In a recent post, I talked about a project where the requirement is to create modules that can be used in an ASP.NET webapplication and in Sharepoint 2007, where I wanted to have separations of concerns. The way I solved this is: creating ASP.NET UserControl libraries (inside their own ASP.NET Webapplication project) that we package inside Sharepoint webparts. During development we test and debug the modules in a separate ASP.NET webapplication. We use pre-build events to copy the ascx files from the UserControl libraries to this webapplication and because we set a reference to the  webapplications, the dll’s are available already. Scott Guthrie has a tutorial on his website that explains how we do this. 

In the post I said I wanted to leverage Unity as our Inversion of Control Container and I was thinking about using the WCSF, because I wanted to use the MVP design pattern.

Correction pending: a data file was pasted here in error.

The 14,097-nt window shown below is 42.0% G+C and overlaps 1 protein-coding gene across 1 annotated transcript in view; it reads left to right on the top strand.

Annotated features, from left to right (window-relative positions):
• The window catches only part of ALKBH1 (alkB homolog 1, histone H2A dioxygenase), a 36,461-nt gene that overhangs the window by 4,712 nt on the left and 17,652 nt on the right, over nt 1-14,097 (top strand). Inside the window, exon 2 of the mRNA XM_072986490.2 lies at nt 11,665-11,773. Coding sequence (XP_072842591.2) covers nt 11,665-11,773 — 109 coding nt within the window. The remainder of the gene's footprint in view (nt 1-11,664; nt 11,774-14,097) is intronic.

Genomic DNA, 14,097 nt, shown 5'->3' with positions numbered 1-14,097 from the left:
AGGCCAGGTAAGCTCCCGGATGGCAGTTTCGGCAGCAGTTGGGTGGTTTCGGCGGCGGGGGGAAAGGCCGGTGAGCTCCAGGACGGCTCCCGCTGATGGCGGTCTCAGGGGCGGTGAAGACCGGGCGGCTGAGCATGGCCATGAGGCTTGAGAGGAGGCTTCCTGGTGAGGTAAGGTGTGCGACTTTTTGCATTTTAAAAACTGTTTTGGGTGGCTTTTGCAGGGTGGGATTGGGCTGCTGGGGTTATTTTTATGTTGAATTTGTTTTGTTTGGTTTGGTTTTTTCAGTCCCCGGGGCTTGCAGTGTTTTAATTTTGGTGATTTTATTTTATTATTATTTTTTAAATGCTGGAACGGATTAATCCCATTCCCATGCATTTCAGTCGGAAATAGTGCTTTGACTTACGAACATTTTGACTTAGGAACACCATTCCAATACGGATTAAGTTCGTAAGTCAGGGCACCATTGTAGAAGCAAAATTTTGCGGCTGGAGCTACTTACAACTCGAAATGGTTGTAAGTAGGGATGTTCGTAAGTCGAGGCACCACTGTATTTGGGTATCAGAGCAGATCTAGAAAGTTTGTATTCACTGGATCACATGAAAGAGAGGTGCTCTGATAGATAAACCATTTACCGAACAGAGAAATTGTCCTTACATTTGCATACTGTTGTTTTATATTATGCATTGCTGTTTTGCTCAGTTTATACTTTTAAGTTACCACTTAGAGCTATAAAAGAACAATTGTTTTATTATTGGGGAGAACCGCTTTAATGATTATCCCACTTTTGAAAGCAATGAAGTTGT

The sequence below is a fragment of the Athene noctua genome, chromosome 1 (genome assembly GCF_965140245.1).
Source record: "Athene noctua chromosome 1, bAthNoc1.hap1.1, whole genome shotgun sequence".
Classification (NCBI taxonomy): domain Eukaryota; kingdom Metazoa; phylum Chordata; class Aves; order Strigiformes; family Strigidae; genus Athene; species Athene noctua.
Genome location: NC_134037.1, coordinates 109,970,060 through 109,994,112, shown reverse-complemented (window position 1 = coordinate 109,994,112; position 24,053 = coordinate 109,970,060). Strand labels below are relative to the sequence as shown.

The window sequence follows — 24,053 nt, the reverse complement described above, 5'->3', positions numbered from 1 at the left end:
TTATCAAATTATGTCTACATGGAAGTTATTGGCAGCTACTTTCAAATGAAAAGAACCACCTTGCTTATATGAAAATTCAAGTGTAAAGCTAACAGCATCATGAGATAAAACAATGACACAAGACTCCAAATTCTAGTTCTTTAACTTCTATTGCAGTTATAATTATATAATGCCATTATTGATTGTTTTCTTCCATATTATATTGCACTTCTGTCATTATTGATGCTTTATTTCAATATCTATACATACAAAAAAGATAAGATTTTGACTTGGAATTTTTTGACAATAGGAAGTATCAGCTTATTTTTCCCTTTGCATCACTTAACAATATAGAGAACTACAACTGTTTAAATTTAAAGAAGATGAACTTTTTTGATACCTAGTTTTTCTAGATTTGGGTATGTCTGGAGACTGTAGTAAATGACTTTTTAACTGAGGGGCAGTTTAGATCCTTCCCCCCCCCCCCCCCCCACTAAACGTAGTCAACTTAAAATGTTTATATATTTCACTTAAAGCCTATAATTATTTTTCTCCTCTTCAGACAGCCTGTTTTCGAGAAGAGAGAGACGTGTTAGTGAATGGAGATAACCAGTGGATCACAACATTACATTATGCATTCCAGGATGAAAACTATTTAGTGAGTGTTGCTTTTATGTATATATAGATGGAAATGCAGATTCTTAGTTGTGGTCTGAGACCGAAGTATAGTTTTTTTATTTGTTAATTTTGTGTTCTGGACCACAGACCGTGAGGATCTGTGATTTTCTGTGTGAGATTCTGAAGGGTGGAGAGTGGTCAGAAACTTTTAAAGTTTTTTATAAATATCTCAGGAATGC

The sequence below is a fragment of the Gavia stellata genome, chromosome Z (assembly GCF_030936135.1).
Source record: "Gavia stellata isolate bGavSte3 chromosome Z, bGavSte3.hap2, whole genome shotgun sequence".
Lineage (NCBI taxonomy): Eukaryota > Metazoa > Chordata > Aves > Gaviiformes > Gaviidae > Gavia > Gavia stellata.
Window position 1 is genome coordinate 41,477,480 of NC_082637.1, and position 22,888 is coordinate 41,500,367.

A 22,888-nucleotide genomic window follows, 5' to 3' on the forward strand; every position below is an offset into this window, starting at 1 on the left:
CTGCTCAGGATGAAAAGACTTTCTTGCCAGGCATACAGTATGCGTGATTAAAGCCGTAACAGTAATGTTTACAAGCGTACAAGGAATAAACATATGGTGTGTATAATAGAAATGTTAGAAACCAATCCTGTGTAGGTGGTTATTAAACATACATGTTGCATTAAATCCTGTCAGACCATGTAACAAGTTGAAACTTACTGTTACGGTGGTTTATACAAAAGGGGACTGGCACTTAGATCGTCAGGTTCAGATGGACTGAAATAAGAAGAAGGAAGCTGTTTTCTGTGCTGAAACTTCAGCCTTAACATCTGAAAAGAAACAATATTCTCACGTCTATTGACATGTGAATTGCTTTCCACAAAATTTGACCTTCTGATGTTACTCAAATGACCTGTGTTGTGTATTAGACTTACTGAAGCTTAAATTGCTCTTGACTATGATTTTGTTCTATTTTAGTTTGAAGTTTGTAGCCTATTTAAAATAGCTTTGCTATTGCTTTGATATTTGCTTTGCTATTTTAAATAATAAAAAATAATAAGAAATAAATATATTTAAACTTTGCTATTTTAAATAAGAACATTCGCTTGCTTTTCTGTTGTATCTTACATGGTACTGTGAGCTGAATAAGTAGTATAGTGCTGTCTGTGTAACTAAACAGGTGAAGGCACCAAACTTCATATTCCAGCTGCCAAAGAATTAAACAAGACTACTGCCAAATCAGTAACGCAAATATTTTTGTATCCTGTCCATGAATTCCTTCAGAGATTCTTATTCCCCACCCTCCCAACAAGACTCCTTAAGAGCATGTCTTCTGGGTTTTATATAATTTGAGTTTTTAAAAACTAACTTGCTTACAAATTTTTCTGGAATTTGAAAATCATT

After some prototyping, I came to the conclusion using WCSF was not practical for our purpose.  Still I wanted to use the MVP pattern, because of unit-testing and loose coupling needs. I could not use MVC, because of the Sharepoint requirements.

The Model-View-Presenter pattern is different from MVC or Model-View-Controller in the sense that with MVC the Controller is where the request comes in and the Controller is where you control (what’s in a name…) your View and what you get from the Model.
With MVP the request comes in at the View, the View than delegates it to the Presenter that will get data from the Model and returns it back to the View.

Model View Presenter pattern Pic 1.: Model View Presenter pattern

The solution I finally found to be working really good is using the MVP design pattern and Unity in the following manner.

Model View Presenter UserControl diagramPic 2.:Model View Presenter Class Diagram 

As you can see in picture 2 the Model, View and Presenter all are implementing an interface. Practicing Interface based programming sets the door wide open for leveraging an Inversion of Control container, or IoC container. In my case I am using Unity, because I am doing this project for a client who is heavily into using Microsoft tools. All Presenters are derived from the abstract class Presenter<TView>.